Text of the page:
Welcome to China, now behave

2013-07-25 10:21

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Beijing - The picturesque town of Lijiang in south-western China bursts with tourists and souvenir vendors where Naxi minority farmers sold their wares from the ancient cobbles until 20 years ago.

Once a trading hub on the Tea and Horse Road through Yunnan province to Myanmar and India, UNESCO-listed Lijiang is a more extreme example of how a tourism boom has transformed the favourite destinations of tens of millions of affluent Chinese looking for escape from larger cities.

At night, groups of noisy tourists sometimes stagger between neon-lit, bass-shaken bars in scenes that would not be out of place in Ibiza or Phuket.

The Lijiang government has posted signs urging visitors to behave as "civilized tourists," joining a national campaign that received fresh impetus in May after online photographs showed a 14-year-old Chinese boy's name scrawled over a 3 500-year-old relief carving in Egypt's Luxor Temple.

"We failed to give good care and education," the unnamed father of Ding Jinhao said after online commentators launched a "human flesh search" to find the author of the Luxor graffiti.

Incidents like the Luxor carving have grabbed global media attention because of the huge increase in foreign trips by Chinese tourists, said Wu Bihu, an expert in tourism at Beijing University.

"In recent years, more and more people travel abroad so their behaviour is exposed by foreign media," Wu said. "Especially with this carving case in Egypt, there are so many criticisms on the internet."

The widespread criticism reflected "people's awareness of protecting historical relics" and showed that tourists' behaviour was already improving, Wu told dpa.

Some of the reported problems reflect cultural differences and are especially common on tours to Europe, said Wang Zhiwei, general manager of the Shanghai branch of state-run China Youth Travel Service.

"For example, squatting down on the ground and being too noisy in public," Wang said. "Westerners don't have such habits."

"Leaving litter in public and talking loudly are the two worst habits, and also cutting in line," he said.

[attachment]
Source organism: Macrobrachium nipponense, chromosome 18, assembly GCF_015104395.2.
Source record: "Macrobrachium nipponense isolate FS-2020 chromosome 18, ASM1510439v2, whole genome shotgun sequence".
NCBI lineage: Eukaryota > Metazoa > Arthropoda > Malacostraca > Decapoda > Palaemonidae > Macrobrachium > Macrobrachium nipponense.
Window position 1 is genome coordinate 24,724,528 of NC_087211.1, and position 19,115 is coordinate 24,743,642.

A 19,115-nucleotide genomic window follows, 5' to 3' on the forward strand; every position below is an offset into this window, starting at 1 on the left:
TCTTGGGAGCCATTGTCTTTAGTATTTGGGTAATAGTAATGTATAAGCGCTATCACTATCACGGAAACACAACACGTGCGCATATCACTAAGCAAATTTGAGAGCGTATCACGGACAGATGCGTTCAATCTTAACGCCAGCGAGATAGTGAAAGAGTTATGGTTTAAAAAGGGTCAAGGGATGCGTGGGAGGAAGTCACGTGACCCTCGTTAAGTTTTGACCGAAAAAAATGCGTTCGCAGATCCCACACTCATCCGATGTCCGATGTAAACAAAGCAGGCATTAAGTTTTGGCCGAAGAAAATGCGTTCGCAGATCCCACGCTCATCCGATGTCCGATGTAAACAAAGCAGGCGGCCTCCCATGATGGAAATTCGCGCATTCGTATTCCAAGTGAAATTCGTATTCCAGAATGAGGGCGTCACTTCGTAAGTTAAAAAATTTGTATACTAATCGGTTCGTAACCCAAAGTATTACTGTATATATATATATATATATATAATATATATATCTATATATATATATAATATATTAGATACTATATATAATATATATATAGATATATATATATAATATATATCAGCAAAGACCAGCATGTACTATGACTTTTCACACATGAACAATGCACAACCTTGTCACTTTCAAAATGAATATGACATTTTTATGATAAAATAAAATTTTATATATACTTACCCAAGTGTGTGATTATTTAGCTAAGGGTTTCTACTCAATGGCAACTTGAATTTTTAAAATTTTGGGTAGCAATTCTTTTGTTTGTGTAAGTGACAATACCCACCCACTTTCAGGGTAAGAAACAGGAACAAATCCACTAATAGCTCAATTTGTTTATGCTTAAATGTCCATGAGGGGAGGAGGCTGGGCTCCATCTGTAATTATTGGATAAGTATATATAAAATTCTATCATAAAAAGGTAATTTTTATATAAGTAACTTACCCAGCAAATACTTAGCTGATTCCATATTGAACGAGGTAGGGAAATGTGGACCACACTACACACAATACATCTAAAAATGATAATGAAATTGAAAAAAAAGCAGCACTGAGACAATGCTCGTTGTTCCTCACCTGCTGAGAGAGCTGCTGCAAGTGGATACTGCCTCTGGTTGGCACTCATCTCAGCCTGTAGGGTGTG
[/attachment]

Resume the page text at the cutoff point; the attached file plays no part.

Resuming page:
Most Chinese travel in groups, especially on overseas trips, partly because of many nations' visa restrictions for independent travellers from China.

Amid the surge in Chinese tourism to Europe, South-East Asia and other areas, Vice Premier Wang Yang said in May urged people to cultivate "healthy and civilized" manners and project a "good image" of China.

In some places, like Paris, the sheer number of tourists has created a headache for some locals.

Yet while the rest of the world may be impressed by the scale of China's foreign travel boom, it is nothing compared with the exponential growth of domestic tourism.

China's 1.34 billion people made 83 million overseas trips and 3 billion domestic trips last year, according to government statistics.

During the debate about Luxor, state media reported similar incidents in China. In February, a Chinese tourist etched his name on a cauldron in the Forbidden City, Beijing's world-famous former imperial palace.

Critics of domestic tourism often accuse visitors, local governments, developers and tour operators of cultural insensitivity in less developed, remote areas of China traditionally inhabited by Tibetans, Uighurs, Mongolians and other minorities.

"In general, people from wealthier places travel to poorer places," Wu said. "Then there is a collision between 'higher culture' and 'lower culture'," he said.

"During that collision, some people respect local customs and culture, some people may be more egocentric and rude," Wu said. "This is a problem among all peoples, not just Chinese."
State media have also highlighted cases of drunkenness, rudeness, sexual harassment and other bad behaviour by foreigners in China.

Following the public debate over the Luxor graffiti, the government issued a code of conduct for tourists as part of a new tourism law to be implemented from October.

"Being a civilized tourist is the obligation of each citizen," said the document, which urges tourists to refrain from damaging or climbing on cultural relics and to take photographs only if allowed by local customs and regulations.

Chinese tourists should "observe public order and respect social morality," maintain a clean environment, respect other people's rights and seek "appropriate entertainment," it said, apparently advising against the gambling and sex-centred entertainment favoured by many Chinese tourists.

Wu said travel agencies should also play a role and "educate their customers" in how to behave both at home and abroad. But Wang said that was impossible.

"Guides' words are useless," Wang said. "They have paid, so the customers are our gods."

 

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